BOKA, BOTESSA unite to develop local karate
In their continued bid to take the high-flying sport to the very top, Botswana Karate Association (BOKA) have secured another exciting new partnership.
Hot on the heels of their landmark deal with Kalafhi Medical Center, the karate kingpins have now teamed up with Botswana Tertiary School Sports Association (BOTESSA).
Officially launched this Tuesday, the five-year collaboration aims to develop local karate from tertiary roots to national level.
Beaming with excitement as he briefed the media on the deal’s finer details, BOTESSA President, Keorapetse Setlhare noted the country’s higher-education institutes were blessed with a wealth of sporting talent.
With a little nurturing, Setlhare is convinced many of these athletes can reach international standards.
“We have so many talented karatekas at different tertiary institutions and they are going to benefit immensely from this partnership. They will be exposed to being selected for the national team and raise the nation’s flag in various international competitions,” he declared proudly.
Highlighting the wholesale impact the partnership will have on karate, Setlhare revealed, “We are going to jointly address the problems that affect this sporting code going forward and lobby the government to assist us in finding solutions to the identified challenges.
“There will be scholarships, courses and workshops conducted in order to have fully fledged officials, administrators and athletes that could then take over the reins when they call it quits in sports.”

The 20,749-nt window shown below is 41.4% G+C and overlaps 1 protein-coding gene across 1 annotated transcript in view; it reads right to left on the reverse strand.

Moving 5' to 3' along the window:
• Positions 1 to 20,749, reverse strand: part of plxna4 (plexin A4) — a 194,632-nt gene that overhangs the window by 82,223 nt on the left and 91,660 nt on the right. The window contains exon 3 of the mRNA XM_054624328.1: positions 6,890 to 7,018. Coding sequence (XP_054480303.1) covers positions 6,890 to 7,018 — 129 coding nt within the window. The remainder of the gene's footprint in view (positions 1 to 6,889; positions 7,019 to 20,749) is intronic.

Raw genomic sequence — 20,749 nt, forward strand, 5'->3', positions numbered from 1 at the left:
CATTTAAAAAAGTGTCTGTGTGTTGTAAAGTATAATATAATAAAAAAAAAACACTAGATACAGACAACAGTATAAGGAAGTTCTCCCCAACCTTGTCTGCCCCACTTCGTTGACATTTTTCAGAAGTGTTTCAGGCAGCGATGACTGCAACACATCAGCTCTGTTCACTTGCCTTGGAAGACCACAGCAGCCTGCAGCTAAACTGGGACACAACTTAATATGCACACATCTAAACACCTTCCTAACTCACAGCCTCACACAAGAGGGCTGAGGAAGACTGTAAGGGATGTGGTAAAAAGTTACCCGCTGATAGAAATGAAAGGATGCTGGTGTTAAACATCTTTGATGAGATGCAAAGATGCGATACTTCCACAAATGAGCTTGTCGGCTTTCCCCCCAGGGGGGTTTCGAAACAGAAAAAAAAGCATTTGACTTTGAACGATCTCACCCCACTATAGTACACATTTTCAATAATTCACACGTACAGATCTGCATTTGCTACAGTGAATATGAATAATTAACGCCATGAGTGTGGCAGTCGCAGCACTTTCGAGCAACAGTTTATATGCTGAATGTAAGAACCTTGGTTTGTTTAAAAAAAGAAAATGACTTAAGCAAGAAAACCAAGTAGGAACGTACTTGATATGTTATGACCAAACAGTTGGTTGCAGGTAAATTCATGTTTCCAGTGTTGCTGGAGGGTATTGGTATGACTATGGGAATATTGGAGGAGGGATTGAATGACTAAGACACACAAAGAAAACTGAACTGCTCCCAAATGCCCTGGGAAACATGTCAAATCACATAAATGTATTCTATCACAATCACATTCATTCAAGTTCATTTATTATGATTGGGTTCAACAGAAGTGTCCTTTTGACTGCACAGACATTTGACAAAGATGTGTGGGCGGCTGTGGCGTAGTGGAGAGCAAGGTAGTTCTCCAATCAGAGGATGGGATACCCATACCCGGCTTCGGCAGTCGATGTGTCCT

For his part, BOKA President Tshepo Bathai predicted the agreement would prove a defining moment in the rise of local karate.
“We will be dealing with educated people hence this partnership is destined for success. There will be a representative from BOTESSA in our Technical Commission Board to partake in some of the decision making,” Bathai explained.
Describing BOTESSA as ‘ideal partners’ perfectly positioned to develop sport in Botswana, the karate king added, “In most cases, you will find that sporting codes rely more on institutions facilities to stage tournaments or use it for training hence growing our sports.”
For her part, national team karateka, Thabang Maleke, who is in her final year at UB, admitted in the past BOTESSA tournaments have lacked a competitive edge.
Maleke is confident the new venture will change that.
“Basically as an athlete, competing with undeveloped tertiary student is just collecting medals without any sweat. But with partnership, tertiary athletes are going to start seeing karate as something that they could pick as a career rather than a hobby,” stated the BBA Marketing scholar.
Challenging student athletes to dream big, the accomplished 22-year-old concluded, “Students needs start dreaming of representing the country at prestigious international tournaments and possibly becoming administrators of tomorrow as we need new minds for our sport to grow.”